It's an unsettling flash of brilliance.

Unlike Johnny Depp (currently working on Pirates of the Caribbean 17), Burton didn't exactly "sellout" to Disney, did he? Burton worked as an animator for Walt in the mid '80s. His 1993 hit The Nightmare Before Christmas was actually a Disney film. But, unlike Alice In Wonderland, it didn't act like one.

When I think back to films that stand out from my childhood, it's stuff like Watership Down, It and The Invisible Man. Films that I didn't completely understand. Films that scared me. Made me feel something. Forced me to believe something
more mysterious was going on beneath the surface. But there's nothing going on beneath the surface in Burton's Alice In Wonderland. What you see is exactly what you get. And it's way too coherent.

Even the 1951 Disney cartoon version of Alice In Wonderland messes with your head more than Burton's awesome-to-look at yet resoundingly hollow, paint-by-numbers reimagining. It felt less safe, less certain and more out of its mind. More like the blazing, psychedelic acid trip of "literary nonsense" it was always meant to be.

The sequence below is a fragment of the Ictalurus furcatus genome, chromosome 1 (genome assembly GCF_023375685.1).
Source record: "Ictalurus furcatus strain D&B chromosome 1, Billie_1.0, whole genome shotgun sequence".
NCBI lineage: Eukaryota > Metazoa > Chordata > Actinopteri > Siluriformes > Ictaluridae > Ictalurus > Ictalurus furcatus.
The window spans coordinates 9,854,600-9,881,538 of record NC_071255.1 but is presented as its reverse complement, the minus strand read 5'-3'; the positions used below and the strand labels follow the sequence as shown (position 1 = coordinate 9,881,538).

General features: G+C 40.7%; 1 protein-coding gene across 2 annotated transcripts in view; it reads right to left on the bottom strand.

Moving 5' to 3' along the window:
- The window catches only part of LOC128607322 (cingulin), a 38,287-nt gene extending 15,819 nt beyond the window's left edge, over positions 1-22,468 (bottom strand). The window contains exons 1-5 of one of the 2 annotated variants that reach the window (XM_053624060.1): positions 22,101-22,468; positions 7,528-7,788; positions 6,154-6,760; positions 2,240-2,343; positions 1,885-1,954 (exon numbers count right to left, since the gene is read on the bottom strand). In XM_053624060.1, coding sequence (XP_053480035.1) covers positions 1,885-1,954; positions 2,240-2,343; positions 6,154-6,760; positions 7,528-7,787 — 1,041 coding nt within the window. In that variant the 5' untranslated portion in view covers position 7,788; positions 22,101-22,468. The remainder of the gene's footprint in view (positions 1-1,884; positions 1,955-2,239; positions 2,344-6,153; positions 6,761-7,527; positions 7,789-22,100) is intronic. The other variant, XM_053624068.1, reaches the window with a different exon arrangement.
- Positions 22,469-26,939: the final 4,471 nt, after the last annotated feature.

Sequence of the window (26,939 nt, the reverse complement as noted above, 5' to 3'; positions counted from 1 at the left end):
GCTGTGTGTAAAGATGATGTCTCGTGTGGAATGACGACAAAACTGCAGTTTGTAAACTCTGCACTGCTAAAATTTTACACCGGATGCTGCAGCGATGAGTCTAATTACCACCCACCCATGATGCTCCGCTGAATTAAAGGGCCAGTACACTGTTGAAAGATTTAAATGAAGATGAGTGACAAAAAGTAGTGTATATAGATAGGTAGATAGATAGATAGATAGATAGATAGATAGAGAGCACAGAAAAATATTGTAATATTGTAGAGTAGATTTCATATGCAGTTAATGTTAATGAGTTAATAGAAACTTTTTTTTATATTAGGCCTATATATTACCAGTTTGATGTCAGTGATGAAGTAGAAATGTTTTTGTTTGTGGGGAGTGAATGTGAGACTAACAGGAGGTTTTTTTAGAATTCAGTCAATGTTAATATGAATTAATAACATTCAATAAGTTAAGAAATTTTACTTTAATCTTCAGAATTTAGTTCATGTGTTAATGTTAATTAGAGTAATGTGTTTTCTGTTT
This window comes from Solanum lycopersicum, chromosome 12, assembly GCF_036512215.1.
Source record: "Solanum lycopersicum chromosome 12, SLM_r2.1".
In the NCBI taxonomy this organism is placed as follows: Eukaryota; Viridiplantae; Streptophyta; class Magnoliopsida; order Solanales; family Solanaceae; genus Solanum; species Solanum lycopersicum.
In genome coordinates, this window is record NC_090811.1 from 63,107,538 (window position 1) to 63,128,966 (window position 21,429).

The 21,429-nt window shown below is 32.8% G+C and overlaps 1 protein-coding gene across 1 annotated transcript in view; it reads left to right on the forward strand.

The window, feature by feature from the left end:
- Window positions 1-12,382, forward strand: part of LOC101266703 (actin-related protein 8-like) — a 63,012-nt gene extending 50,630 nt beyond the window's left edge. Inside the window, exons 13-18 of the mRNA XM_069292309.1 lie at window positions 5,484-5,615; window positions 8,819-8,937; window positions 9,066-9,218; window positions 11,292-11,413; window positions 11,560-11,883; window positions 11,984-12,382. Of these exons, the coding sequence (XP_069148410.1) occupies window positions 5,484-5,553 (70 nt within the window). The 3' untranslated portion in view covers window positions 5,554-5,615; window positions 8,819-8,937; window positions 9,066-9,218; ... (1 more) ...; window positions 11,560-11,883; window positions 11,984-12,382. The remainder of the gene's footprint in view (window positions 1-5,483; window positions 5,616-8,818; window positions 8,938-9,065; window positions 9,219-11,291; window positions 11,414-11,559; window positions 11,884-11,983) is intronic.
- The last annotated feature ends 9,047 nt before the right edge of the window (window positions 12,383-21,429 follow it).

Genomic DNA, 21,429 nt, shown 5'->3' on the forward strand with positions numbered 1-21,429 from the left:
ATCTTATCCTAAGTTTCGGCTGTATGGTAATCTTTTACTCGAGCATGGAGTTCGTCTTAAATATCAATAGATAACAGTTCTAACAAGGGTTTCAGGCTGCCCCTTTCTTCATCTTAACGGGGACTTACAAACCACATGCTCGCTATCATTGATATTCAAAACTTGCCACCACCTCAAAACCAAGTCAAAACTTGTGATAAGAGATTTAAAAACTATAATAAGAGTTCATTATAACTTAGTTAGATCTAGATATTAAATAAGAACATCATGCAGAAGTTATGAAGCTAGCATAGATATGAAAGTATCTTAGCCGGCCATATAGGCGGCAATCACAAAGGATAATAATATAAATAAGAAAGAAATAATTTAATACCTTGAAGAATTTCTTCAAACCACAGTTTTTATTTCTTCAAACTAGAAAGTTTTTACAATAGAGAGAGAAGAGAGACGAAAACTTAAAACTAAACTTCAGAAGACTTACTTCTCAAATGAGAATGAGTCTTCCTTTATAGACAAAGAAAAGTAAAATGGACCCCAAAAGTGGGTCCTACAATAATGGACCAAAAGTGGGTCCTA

Back then, you didn't know whose side Cheshire Cat was on. Was he good, bad or just some drugged out idiot playing mind games with Alice for the hell of it? I still remember how weird he made me feel. Stephen Fry's version's got more in common with Antonio Banderas' Puss in Boots character. In other words, this Cheshire Cat fits into a nice, neat little box (on sale now at your local Disney Store).

I suppose Burton would argue that he and Helena Bonham Carter have got kids now and he wants to make a children's film. Fair enough. It's just a pity he picked Alice In Wonderland. Because a dark, true-to-life Burton version, as hinted at briefly by the Mad Hatter, could have been something quite special. Something much more memorable (and far less predictable) than "just another Disney flick."

Besides, I’d argue that Edward Scissorhands, Big Fish and Beetlejuice are much better children’s films. Sure, they’re edgy and dark, but they’re also strangely wholesome. And they pack that quirky, oddball flavour that, I feel, makes kids more interesting. More imaginative.